U.S. appeals court rejects Trump's bid to escape anti-corruption lawsuit
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WASHINGTON - A U.S. appeals court on Thursday handed President Donald Trump a setback, rejecting his bid to end a lawsuit that accused him of violating anti-corruption provisions of the U.S. Constitution with his ownership of a hotel in Washington while in office.
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The decision by the Richmond, Virginia-based 4th U.S. Circuit Court of Appeals sitting as a whole – reversing a ruling in favor of Trump last July by a three-judge panel of the same court – marked a victory for the Democratic attorneys general of Maryland and the District of Columbia who brought the lawsuit.
The lawsuit alleged violations of the Constitution’s “emoluments” clauses – rarely tested in courts – that ban a president from accepting gifts or payments from foreign governments without congressional consent.
Judge Diana Gribbon Motz wrote on behalf of the court in the 9-6 decision that “in the United States, every person – even the President – has a duty to obey the law.” The ruling stated that the Republican president – who is seeking re-election on Nov. 3 – failed to show the sort of “clear and indisputable right to relief” necessary for the case’s early dismissal.
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Trump’s lawyer Jay Sekulow said he would appeal the ruling to the U.S. Supreme Court. Sekulow called the case “another example of presidential harassment” – the same term used by conservative Supreme Court justices on Tuesday when they expressed concern about subpoenas by Democratic lawmakers to obtain Trump’s financial records.
If the ruling is not put on hold, Trump’s businesses will now need to comply with dozens of subpoenas issued in the emoluments case, Maryland Attorney General Brian Frosh said in an interview.
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The 4th Circuit questioned the narrow view of the emoluments clauses argued by Trump’s lawyers in light of past statements by executive branch officials who served under previous presidents embracing a broader meaning.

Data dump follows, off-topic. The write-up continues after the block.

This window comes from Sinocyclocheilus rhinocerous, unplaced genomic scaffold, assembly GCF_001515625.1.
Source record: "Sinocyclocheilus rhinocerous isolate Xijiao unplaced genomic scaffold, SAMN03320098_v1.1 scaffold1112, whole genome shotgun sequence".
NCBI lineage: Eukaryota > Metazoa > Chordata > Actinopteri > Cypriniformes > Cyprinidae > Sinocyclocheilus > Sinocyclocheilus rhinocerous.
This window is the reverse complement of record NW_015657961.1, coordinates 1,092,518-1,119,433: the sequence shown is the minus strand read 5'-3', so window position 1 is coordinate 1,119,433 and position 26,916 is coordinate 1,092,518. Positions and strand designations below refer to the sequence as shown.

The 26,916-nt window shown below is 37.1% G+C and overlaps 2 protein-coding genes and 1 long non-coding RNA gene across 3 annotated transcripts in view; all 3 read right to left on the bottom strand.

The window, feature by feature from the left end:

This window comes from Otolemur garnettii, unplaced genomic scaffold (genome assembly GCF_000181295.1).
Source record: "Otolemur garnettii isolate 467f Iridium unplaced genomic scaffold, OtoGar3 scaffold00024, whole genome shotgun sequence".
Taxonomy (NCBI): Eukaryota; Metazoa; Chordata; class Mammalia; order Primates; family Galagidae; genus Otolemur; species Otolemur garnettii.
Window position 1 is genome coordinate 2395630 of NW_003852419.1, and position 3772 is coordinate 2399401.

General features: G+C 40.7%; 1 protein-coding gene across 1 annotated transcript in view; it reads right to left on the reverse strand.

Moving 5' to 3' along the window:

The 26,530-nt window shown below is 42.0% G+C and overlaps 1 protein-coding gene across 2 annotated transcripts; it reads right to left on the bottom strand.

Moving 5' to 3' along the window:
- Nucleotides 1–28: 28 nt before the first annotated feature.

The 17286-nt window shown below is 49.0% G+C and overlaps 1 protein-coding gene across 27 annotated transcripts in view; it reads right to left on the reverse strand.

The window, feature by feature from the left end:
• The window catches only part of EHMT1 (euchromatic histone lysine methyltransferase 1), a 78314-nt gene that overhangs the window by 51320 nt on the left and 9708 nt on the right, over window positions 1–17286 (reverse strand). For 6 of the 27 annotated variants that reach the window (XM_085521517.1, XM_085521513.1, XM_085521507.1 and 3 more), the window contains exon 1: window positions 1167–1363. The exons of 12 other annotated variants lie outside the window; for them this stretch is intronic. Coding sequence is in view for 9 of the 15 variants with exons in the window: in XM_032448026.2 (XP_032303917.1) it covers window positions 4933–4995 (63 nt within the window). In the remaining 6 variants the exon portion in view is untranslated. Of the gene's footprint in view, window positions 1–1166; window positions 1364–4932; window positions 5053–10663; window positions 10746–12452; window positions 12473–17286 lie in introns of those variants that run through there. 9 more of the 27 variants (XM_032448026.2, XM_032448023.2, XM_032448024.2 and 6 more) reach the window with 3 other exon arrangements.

“Given this history, we can hardly conclude that the President’s preferred definition of this obscure word is clearly and indisputably the correct one,” the ruling stated.
The case is now set to return to a federal judge in Maryland, who has consistently ruled against Trump on preliminary legal questions, for further proceedings.
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Trump opened the Trump International Hotel on Pennsylvania Avenue just blocks from the White House shortly before he was elected in November 2016.
Trump, a wealthy real estate developer who as president regularly visits his own hotels, resorts and golf clubs, maintains ownership of his businesses – unlike past presidents – though he has said he has ceded day-to-day control to his sons. Critics have said that is not a sufficient safeguard.
The hotel has become a favored lodging and event space for some foreign and state officials visiting the U.S. capital.
In a dissenting opinion, Judge J. Harvie Wilkinson said the decision would open the door for litigation meant to harass a sitting president.
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“It is clear and indisputable that this action should never be in federal court,” Wilkinson wrote. “The legal foundations for this lawsuit are non-existent.”
Also dissenting, Judge Paul Niemeyer said Maryland and the District of Columbia lacked legal standing to sue.
Another appeals court in Washington in February dismissed a separate lawsuit by Democratic U.S. lawmakers also alleging violations of the emoluments clauses relating to the hotel. A different appeals court in New York has allowed a similar case brought by an advocacy group called Citizens for Responsibility and Ethics in Washington to continue.
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